Illegal wildlife trade is one of the largest transnational organized crime trades in the world.
"Right now, we estimate, there are 50,000 elephants a year being killed by poachers, and there's less than 470,000 elephants left in Africa," Samuel Wasser, a University of Washington biologist, told IFLScience.
In an effort to help change the way elephant poaching is tackled, Wasser used DNA evidence to trace the source of illegal ivory to two main poaching hotspots in Africa. These hotspots are in East Africa and the central African Tridom. More than 85% of the forest and savanna elephant ivory seized between 2006 and 2014 was found to originate from these two regions of Africa.
"We've been doing this work for quite a long time now and started to see these patterns of repeat offenders: the same countries showing up over and over in the seizures," Wasser said. "That doesn't mean that poaching isn't occurring everywhere, it is. But it means that the areas that have the biggest national organized crime syndicates operating are really focused primarily in these two places."
Seized ivory slated for destruction in the crush. USFWS Mountain-Prairie/Flickr. CC BY 2.0.
Wasser began by creating a gene map of the genetic variation of the elephants all over Africa. There are genetic differences in the elephant populations since they have been separated over space and time. The idea was to sample the genes present in the poached ivory and match those genes to their source in Africa.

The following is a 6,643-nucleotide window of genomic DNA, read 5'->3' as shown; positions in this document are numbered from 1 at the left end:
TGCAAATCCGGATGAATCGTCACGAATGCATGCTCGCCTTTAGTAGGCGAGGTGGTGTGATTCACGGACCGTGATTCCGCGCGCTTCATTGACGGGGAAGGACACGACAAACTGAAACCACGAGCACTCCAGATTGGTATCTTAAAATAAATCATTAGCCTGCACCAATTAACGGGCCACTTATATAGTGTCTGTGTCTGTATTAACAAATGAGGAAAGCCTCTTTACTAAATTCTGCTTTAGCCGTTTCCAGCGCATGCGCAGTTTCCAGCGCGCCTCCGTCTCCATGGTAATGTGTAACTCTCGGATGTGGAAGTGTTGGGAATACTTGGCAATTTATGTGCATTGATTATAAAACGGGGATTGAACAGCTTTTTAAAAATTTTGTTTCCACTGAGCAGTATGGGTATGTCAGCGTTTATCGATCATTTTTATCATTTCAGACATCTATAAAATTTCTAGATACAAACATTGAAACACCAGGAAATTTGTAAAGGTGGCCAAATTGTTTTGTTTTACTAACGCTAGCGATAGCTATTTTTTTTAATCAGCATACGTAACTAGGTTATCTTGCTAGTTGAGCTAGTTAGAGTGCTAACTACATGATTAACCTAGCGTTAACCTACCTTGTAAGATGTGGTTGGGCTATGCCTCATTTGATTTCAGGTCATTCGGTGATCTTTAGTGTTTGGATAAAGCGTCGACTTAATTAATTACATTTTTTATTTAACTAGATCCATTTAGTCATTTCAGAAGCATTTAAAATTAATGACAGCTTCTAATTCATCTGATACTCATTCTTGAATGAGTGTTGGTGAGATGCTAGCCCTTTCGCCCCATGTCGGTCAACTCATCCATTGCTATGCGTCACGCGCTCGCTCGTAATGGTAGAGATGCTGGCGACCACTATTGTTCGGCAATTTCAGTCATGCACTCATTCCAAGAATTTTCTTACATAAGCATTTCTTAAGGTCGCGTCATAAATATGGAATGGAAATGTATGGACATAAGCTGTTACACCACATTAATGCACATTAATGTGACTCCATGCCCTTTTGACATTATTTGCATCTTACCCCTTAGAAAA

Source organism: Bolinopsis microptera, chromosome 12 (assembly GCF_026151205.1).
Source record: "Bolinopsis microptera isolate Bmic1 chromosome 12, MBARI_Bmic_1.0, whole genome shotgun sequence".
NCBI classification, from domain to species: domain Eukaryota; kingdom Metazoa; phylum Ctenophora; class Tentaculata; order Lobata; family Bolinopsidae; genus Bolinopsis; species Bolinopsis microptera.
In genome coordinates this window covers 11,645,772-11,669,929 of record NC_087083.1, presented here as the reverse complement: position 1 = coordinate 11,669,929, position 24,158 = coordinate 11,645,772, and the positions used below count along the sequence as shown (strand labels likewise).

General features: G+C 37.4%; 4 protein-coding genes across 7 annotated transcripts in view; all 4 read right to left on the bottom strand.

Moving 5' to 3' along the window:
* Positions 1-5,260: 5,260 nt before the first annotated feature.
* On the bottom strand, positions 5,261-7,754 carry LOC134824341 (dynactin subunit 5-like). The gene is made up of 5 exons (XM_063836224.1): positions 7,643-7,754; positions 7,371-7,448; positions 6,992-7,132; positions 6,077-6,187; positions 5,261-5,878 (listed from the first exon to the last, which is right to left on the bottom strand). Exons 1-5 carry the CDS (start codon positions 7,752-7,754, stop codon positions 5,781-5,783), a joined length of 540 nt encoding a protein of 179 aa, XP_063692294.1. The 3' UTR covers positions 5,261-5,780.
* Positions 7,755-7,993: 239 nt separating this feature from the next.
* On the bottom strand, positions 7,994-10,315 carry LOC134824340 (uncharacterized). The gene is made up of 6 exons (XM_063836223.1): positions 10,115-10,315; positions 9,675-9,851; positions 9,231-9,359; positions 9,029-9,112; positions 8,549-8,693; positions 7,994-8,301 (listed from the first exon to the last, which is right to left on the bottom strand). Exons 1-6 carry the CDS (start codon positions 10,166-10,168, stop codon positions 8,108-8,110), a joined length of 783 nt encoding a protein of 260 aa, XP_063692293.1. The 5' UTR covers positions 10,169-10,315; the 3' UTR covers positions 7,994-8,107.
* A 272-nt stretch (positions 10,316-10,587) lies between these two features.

"We genotype the ivory for the same 16 genetic markers and then we are able to statistically match it to map where the ivory comes from," said Wasser.
How do you make an elephant gene map, you ask? "We collected DNA samples using dung," Wasser explains.
How well did the dung map work? Wasser did control tests of ivory from a known source to check how accurate the gene map was. The results were startlingly precise.
The ivory origins were accurate "within 300 kilometers [186 miles] and, in many cases, closer. Which means that we have the precision to be able to say where these hotspots really are." When you consider that Africa is 30,000,000 square kilometers [11,600,000 square miles] in area, this is an impressive figure.
So far, one of the main focuses in the prevention of illegal elephant ivory poaching has been to stop the demand in the countries where it's sold. "But one of the big problems is that that is just too slow given the rates of elephants that are being killed now in Africa," said Wasser. "And we need to do that over the long term, but we need a more urgent solution which is focused on stopping the killing."
With this new evidence in hand, hopefully we can "choke the flow of ivory into these massive criminal networks that allow this transnational organized crime to operate."
Stopping one source might lead to more springing up elsewhere, but Wasser doesn't think this is a reason not to intervene at these hotspot sites. "If we are able to take out these two major hotspots, then it's possible that it will start to shift to another country. But it can only happen slowly because you've got to get the infrastructure built up to move the ivory out."
You can see more in the complementary video released by the University of Washington.
The science of saving the elephants. UWcas.
If that's made you sad, then here's a video of baby elephants to warm your heart.
96 seconds of baby elephants. National Geographic